Professional PHP Web Services - Advanced level PHP with usage on web applications including SOAP, XML, WSDL, UDDI, XML-RPC, and more... This is the main book I'm still working with on learning some of the theory behind web services.

I love PHP simply because of it's open source nature, quickly growing base of users, and with any other programming background, it's really easy to implement your own coding style into PHP.

Could anyone give me some sources about ASP and PHP??

E-Books, Code Archives, Examples ( No amazon Books)..

An excellent thread!!!
As for the matter of installing Apache server on your computer I reccomend using EasyPHP
It's easy to setup, a click here, a click there, and you're done. And it has a built-in MySQL server as well.

hi well ihave learnt php apache and ,ysql lately, i can say i was really exited all about it. because i think php is hignly in demand and easy to use. now i am learning jsp and i dont have any java programming background so that is veyr hard tpo grasp especiallyy when you have to do shopping carts and ecommerce transactions

anyway wish you luck 4 ya lesarning.

i know a good book php 5 the authors?/ i will find out and tell you

I found w3school a good site to start from. they also have online tutorials where you can explore on the code by modifying its lines...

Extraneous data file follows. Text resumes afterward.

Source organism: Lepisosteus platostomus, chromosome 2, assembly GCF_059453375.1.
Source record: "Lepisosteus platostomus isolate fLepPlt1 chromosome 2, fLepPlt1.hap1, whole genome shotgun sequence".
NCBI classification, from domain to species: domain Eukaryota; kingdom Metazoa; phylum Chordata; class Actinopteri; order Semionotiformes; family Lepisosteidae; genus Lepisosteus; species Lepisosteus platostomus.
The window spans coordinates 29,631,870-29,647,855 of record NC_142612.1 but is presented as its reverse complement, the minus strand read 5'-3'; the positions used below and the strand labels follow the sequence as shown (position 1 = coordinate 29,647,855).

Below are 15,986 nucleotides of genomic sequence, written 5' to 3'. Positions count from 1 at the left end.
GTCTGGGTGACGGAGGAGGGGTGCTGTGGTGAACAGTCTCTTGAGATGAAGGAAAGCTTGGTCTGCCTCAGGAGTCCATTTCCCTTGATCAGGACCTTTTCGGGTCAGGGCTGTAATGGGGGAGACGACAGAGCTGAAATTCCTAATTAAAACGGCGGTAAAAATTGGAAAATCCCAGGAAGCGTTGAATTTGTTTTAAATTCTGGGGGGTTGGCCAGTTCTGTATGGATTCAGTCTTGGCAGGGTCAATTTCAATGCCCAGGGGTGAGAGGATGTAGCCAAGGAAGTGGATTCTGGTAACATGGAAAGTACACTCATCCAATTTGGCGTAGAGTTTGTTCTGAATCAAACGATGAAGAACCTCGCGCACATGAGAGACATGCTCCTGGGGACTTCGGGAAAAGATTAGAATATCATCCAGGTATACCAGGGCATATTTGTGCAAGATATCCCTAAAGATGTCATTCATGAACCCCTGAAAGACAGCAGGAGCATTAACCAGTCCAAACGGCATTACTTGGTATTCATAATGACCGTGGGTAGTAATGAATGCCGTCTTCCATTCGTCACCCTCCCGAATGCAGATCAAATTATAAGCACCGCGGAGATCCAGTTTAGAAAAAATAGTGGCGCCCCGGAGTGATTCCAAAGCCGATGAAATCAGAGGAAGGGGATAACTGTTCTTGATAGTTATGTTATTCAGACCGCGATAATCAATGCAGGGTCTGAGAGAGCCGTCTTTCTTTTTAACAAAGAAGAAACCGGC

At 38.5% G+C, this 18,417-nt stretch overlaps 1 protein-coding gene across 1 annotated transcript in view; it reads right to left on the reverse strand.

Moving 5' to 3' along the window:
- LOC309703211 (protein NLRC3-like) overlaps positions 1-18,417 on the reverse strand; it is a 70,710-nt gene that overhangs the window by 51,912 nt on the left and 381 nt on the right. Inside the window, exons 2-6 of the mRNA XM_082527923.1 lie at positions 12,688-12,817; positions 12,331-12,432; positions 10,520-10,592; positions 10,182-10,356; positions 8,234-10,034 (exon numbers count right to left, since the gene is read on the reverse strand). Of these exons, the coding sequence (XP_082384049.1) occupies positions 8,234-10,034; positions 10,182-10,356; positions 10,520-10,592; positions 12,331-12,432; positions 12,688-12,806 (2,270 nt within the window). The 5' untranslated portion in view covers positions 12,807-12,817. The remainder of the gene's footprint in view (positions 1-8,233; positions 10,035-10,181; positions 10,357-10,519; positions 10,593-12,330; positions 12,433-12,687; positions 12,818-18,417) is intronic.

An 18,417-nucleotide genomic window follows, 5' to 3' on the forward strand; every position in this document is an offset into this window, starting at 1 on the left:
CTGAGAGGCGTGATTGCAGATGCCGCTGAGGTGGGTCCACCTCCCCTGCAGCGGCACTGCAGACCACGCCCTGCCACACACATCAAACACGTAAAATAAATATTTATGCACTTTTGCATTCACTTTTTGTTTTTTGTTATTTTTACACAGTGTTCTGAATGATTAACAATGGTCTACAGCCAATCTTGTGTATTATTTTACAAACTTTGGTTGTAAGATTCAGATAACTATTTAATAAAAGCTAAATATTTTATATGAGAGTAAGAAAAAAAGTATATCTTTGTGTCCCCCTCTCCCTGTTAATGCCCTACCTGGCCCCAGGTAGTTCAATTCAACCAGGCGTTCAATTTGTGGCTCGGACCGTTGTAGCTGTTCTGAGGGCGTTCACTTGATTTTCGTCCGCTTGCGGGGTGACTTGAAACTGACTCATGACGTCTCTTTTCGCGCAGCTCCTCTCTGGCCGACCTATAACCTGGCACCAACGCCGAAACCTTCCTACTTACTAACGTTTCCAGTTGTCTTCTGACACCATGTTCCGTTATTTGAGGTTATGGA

I suggest you to go for learning any one full language with all features first. Then you can just migrate to any other language of your choice. because most of the languages will have almost similar features with a few differences in coding / application.

There's lots to be said about all of the technologies listed in the replies above. Still, I prefer a simpler approach. Begin with XAMPP and Firefox. XAMPP is a PHP/Apache/mySQL package that works on various platforms. I choose the Firefox browser because there's all sorts of development tools available as addons, including:

  • Web Developer
  • FireFTP
  • Colorzilla
  • IE Tab

I prefer hand-coding, since I find it quicker than trying to remove the "fluff" that's added by WYSIWYG editors. I'm migrating to Eclipse since it's available cross-platform (I work on Windows at my job, and Ubuntu at home), and has plugins for the various languages that I use, including PDT for PHP.

A last suggestion I'd have is to focus on PHP 5. Yeah, acceptance has been slow, but I think that might be about to change. Plus, the added OOP support will come in handy.

Just a few thoughts....